(above cartoon of one of David Elsey’s poems is from a series at blog Turn The Page)

Like a famed cockroach I was a verse libre poet, a hard worker with pad and quill; I could separate Malcolm Lowery from Robert Creeley in a dozen dimensions. I haunted the Mountain Writers Series, volunteered at ArtQuake, joined the OSPA, clamored at open mikes, encouraged youngsters, translated the forgotten, published the ingenious. Matt Groening, of all people wiped my ambitions out with a cynical swipe, with a Life In Hell comic – you poets know which one I mean. It struck me to the core – so true, so completely undoing my every shallow nuance. My friends and family were visibly relieved.

Here’s what I know is true about poets. They never give up. They can’t be stopped. No amount of foreclosure, of earthly dread will affect their relentless output of words.

Those of us who put the pen down are fakers. Or were fakers. Now we have quit: we’re the quitters.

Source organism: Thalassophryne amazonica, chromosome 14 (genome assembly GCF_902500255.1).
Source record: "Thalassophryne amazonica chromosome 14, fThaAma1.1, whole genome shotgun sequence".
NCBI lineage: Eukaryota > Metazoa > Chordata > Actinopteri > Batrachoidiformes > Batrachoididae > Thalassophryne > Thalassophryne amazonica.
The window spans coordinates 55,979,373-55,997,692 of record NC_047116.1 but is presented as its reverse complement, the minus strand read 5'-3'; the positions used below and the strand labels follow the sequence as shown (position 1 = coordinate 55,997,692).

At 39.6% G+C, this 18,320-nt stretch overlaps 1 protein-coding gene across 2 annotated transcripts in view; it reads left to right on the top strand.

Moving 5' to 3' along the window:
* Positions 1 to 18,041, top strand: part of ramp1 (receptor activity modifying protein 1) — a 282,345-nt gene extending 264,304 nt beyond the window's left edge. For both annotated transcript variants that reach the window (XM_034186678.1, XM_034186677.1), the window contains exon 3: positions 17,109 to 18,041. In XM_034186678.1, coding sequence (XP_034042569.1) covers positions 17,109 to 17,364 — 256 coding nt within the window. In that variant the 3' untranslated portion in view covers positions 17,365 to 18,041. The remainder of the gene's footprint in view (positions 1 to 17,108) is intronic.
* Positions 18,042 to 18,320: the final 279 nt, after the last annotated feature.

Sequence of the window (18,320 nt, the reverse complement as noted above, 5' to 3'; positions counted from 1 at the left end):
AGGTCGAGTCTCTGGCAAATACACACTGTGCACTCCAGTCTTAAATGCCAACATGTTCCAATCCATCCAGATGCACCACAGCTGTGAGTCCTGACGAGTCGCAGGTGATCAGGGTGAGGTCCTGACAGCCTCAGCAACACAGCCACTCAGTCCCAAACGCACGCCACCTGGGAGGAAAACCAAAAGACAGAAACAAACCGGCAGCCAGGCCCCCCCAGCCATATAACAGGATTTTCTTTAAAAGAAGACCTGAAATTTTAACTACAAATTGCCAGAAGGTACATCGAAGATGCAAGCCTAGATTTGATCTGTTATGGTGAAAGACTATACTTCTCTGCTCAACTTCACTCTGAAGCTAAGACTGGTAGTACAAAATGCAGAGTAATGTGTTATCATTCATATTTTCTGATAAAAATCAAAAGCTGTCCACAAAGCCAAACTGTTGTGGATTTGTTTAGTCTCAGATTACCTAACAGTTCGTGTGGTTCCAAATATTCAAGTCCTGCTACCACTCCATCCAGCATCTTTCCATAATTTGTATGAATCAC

What makes a poet, in a large part, and what makes an artist, is this blind determination to make things, carefully construct a representation of their heart and soul, prepare it in a suitable socially acceptable format, and send it out into the wild world to wait for an audience, a buyer, a reader. It’s a game of altruism, a dance of language, the magical charge sparking between me and you.

David Elsey is a poet – a Portland poet dedicated to every part of the community of poetry. He has a purpose and a voice, and he has published poems and a stories in magazines throughout America. He has also published four chapbooks with Quiet Lion Press, Gray Light, Finding Evidence, Green Water Tower, and Always There. He is one of several poets-in-residence at Multnomah County Library’s Central Branch.

What’s made David great is his focus and constant toil on his craft, his words. When you read them, they’re often small. About a small thing, but just right. Try out this one.

Last night: plinks on a tin roof.
This morning: pools where potholes were,
shimmering disks and ovals.

That’s it. That’s enough. David writes about urban nature, about his crazy family, about strong feelings and loneliness. He’s a survivor, alone with his words for a lifetime on this planet. His poetic voice is close to the ground, constructed with care and purpose, and recognizable over years of writing, publishing and reading.

Read more David Elsey at Wordstock.
Scoring Points and One More Morning – by David Elsey
Portland Poets, past & present